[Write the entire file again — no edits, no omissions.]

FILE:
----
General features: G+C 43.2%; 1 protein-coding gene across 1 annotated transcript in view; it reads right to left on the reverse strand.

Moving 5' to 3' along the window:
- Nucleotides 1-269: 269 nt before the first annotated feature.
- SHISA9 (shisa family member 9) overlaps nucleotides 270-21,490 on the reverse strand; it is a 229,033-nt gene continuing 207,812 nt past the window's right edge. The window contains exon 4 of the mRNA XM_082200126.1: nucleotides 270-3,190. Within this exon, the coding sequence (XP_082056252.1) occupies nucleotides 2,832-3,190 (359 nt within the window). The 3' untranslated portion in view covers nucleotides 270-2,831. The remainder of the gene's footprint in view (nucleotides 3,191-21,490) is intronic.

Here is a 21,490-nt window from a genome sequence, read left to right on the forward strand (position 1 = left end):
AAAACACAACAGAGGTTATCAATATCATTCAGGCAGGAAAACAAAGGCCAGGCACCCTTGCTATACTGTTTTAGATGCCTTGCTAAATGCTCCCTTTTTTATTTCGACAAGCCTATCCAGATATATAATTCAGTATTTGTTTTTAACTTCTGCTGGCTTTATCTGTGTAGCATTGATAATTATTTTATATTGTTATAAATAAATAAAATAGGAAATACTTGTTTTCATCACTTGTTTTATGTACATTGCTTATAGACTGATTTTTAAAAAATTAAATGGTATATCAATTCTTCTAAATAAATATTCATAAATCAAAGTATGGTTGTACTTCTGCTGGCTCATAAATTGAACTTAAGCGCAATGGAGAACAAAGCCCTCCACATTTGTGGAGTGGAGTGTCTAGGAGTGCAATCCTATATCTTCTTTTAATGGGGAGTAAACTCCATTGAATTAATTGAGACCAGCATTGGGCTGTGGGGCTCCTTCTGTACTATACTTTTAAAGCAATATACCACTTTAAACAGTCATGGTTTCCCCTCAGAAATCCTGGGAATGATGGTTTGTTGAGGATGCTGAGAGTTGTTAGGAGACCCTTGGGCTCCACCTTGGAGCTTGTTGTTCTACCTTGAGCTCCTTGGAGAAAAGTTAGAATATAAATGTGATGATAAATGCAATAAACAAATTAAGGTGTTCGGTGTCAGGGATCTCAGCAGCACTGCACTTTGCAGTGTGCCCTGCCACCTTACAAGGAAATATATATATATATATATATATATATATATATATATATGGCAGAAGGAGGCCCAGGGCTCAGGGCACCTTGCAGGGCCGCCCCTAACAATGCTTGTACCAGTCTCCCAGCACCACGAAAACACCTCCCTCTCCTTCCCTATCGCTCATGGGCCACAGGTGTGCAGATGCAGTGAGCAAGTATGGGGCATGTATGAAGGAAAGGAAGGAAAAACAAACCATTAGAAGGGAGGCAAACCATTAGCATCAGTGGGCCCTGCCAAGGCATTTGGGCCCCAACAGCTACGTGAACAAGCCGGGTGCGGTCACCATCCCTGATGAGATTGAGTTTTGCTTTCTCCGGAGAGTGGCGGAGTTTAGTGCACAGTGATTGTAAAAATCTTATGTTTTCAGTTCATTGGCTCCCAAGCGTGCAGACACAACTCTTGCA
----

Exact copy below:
General features: G+C 43.2%; 1 protein-coding gene across 1 annotated transcript in view; it reads right to left on the reverse strand.

Moving 5' to 3' along the window:
- Nucleotides 1-269: 269 nt before the first annotated feature.
- SHISA9 (shisa family member 9) overlaps nucleotides 270-21,490 on the reverse strand; it is a 229,033-nt gene continuing 207,812 nt past the window's right edge. The window contains exon 4 of the mRNA XM_082200126.1: nucleotides 270-3,190. Within this exon, the coding sequence (XP_082056252.1) occupies nucleotides 2,832-3,190 (359 nt within the window). The 3' untranslated portion in view covers nucleotides 270-2,831. The remainder of the gene's footprint in view (nucleotides 3,191-21,490) is intronic.

Here is a 21,490-nt window from a genome sequence, read left to right on the forward strand (position 1 = left end):
AAAACACAACAGAGGTTATCAATATCATTCAGGCAGGAAAACAAAGGCCAGGCACCCTTGCTATACTGTTTTAGATGCCTTGCTAAATGCTCCCTTTTTTATTTCGACAAGCCTATCCAGATATATAATTCAGTATTTGTTTTTAACTTCTGCTGGCTTTATCTGTGTAGCATTGATAATTATTTTATATTGTTATAAATAAATAAAATAGGAAATACTTGTTTTCATCACTTGTTTTATGTACATTGCTTATAGACTGATTTTTAAAAAATTAAATGGTATATCAATTCTTCTAAATAAATATTCATAAATCAAAGTATGGTTGTACTTCTGCTGGCTCATAAATTGAACTTAAGCGCAATGGAGAACAAAGCCCTCCACATTTGTGGAGTGGAGTGTCTAGGAGTGCAATCCTATATCTTCTTTTAATGGGGAGTAAACTCCATTGAATTAATTGAGACCAGCATTGGGCTGTGGGGCTCCTTCTGTACTATACTTTTAAAGCAATATACCACTTTAAACAGTCATGGTTTCCCCTCAGAAATCCTGGGAATGATGGTTTGTTGAGGATGCTGAGAGTTGTTAGGAGACCCTTGGGCTCCACCTTGGAGCTTGTTGTTCTACCTTGAGCTCCTTGGAGAAAAGTTAGAATATAAATGTGATGATAAATGCAATAAACAAATTAAGGTGTTCGGTGTCAGGGATCTCAGCAGCACTGCACTTTGCAGTGTGCCCTGCCACCTTACAAGGAAATATATATATATATATATATATATATATATATATATATGGCAGAAGGAGGCCCAGGGCTCAGGGCACCTTGCAGGGCCGCCCCTAACAATGCTTGTACCAGTCTCCCAGCACCACGAAAACACCTCCCTCTCCTTCCCTATCGCTCATGGGCCACAGGTGTGCAGATGCAGTGAGCAAGTATGGGGCATGTATGAAGGAAAGGAAGGAAAAACAAACCATTAGAAGGGAGGCAAACCATTAGCATCAGTGGGCCCTGCCAAGGCATTTGGGCCCCAACAGCTACGTGAACAAGCCGGGTGCGGTCACCATCCCTGATGAGATTGAGTTTTGCTTTCTCCGGAGAGTGGCGGAGTTTAGTGCACAGTGATTGTAAAAATCTTATGTTTTCAGTTCATTGGCTCCCAAGCGTGCAGACACAACTCTTGCA